Simply Raw

By / Magazine / July 31st, 2014 / 2

When Natasha Kyssa, co-owner of Ottawa’s SimplyRaw Express restaurant, first considered a raw-food lifestyle, she had been travelling the world for eight years as a fashion model and subsisting on tobacco, caffeine and processed foods. Her turning point came in 1990 when, at age 29, exhausted, depressed and battling weight fluctuations, she began shifting her diet to simple, unprocessed, plant-based meals.

“Not surprisingly, my health took a dramatic turn for the better,” says Kyssa. “My depression diminished, I had more energy, my weight normalized, my complexion improved, my hair got shinier and most rewarding of all, I was able to resolve many of the personal issues that had caused me to make poor food choices in the first place. The closer I ate to nature, the better I felt. It was that simple.”

The changes were, in part, a return to her roots — and those of her Austrian-born mother and Moldavian father, who had immigrated to Canada in 1951 and raised her on home cooking and unrefined foods.

Kyssa’s traditional Eastern European family was noticeably different from others in her neighbourhood; her parents spoke Russian and German at home, listened and danced to Turkish folk music in front of an open fire, and meals were always prepared by her mother using fresh, natural ingredients.

In 1975 her mother Ilse opened The Pantry, a vegetarian tea house in Ottawa, where she used local, organic ingredients. Ilse did the shopping by bicycle and took the kitchen scraps home to her garden compost. For her environmental efforts, in 1994 she received the Whitton Award, named after the City of Ottawa’s first female mayor.

Inspired by her mother, Kyssa opened SimplyRaw Express in 2012. Kyssa has studied natural health and foods at many places, including the esteemed Living Light Culinary Arts Institute in California. Today she lectures, leads raw-food workshops, and runs a busy cafe.

Her most recent book, The SimplyRaw Kitchen, was co-authored with her mother. It contains contemporary versions of traditional Eastern-European comfort food — both raw and cooked. While she advocates the healing and nutritional power of raw foods, Kyssa also understands the challenges of fully integrating a diet like that. The book offers guidance and tips on making the transition.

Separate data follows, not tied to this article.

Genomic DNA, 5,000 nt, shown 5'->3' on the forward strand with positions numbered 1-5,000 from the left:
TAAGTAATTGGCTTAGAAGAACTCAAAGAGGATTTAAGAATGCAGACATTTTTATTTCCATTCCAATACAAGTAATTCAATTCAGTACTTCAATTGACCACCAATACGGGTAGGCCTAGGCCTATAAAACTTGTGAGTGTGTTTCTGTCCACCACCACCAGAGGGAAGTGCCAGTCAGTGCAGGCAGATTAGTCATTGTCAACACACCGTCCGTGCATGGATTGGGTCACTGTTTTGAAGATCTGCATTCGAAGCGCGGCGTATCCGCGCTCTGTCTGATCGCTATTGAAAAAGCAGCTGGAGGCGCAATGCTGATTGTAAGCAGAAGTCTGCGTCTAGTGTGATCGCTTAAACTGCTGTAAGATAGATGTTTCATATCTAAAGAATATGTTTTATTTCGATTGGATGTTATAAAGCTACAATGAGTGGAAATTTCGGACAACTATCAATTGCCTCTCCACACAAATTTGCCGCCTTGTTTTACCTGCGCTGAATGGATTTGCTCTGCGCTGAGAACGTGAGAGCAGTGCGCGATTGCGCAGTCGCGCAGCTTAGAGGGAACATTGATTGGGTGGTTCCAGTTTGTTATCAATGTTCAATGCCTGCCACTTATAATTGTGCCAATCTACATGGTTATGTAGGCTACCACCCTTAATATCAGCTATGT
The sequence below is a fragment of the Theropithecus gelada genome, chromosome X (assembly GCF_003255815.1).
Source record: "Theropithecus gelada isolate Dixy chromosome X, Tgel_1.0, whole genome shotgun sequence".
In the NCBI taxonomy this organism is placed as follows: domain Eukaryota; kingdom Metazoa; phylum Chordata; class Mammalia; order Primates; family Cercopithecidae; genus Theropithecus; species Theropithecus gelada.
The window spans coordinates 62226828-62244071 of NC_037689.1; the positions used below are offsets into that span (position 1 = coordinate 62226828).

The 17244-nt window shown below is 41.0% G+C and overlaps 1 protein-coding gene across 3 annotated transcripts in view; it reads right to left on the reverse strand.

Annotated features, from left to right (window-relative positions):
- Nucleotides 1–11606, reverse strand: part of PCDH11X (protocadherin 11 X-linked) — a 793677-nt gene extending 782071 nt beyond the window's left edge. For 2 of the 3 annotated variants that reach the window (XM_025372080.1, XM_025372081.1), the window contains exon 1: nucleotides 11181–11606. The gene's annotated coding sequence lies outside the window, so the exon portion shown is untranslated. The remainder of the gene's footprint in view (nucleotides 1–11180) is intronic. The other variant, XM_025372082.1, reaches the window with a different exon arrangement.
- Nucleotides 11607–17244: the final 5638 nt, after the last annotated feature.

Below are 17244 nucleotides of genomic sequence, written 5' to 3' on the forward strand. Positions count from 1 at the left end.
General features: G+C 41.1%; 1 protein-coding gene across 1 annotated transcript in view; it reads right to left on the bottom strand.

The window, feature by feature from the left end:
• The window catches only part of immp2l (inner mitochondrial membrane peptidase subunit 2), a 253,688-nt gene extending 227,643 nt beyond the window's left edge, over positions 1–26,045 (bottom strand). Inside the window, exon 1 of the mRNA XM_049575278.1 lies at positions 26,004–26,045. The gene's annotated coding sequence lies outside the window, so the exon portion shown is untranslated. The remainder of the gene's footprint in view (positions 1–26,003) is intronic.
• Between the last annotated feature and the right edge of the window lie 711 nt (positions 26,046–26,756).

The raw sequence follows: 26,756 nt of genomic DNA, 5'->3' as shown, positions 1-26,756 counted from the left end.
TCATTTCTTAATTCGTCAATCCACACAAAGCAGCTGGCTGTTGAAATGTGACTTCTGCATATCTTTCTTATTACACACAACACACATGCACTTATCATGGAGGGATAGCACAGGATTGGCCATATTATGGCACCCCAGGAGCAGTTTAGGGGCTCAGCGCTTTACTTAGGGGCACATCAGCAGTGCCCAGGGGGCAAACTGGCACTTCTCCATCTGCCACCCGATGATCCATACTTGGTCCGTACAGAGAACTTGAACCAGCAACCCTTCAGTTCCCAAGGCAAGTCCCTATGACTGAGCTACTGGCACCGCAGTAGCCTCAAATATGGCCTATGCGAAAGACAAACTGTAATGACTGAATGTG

What is her advice for those who want to incorporate more raw food into their diets?

“I always recommend making gradual changes — starting with just adding a few side dishes or extra salad with meals,” she states. “Smoothies are one of the easiest and quickest ways to expose family members to healthier eating. Starting with fruit-only smoothies makes them sweet, delicious and appealing in colour. Gradually adding a few light greens will change the colour and be intimidating at first, but is an easy enough barrier to overcome.

“I also recommend not announcing that it’s raw or vegan — just make it and serve it with a smile. Get the family involved in the kitchen and make it super tasty and fun, without the focus on it being different or healthy.”

ABOUT THE AUTHOR

From the farmer’s field to the dining table, Joanne Will writes about the people and issues connected to the journey of food. Joanne Will is an independent journalist who has covered diverse topics - from food, agriculture and transportation, to business, arts and the environment. For more information visit www.joannewill.com.

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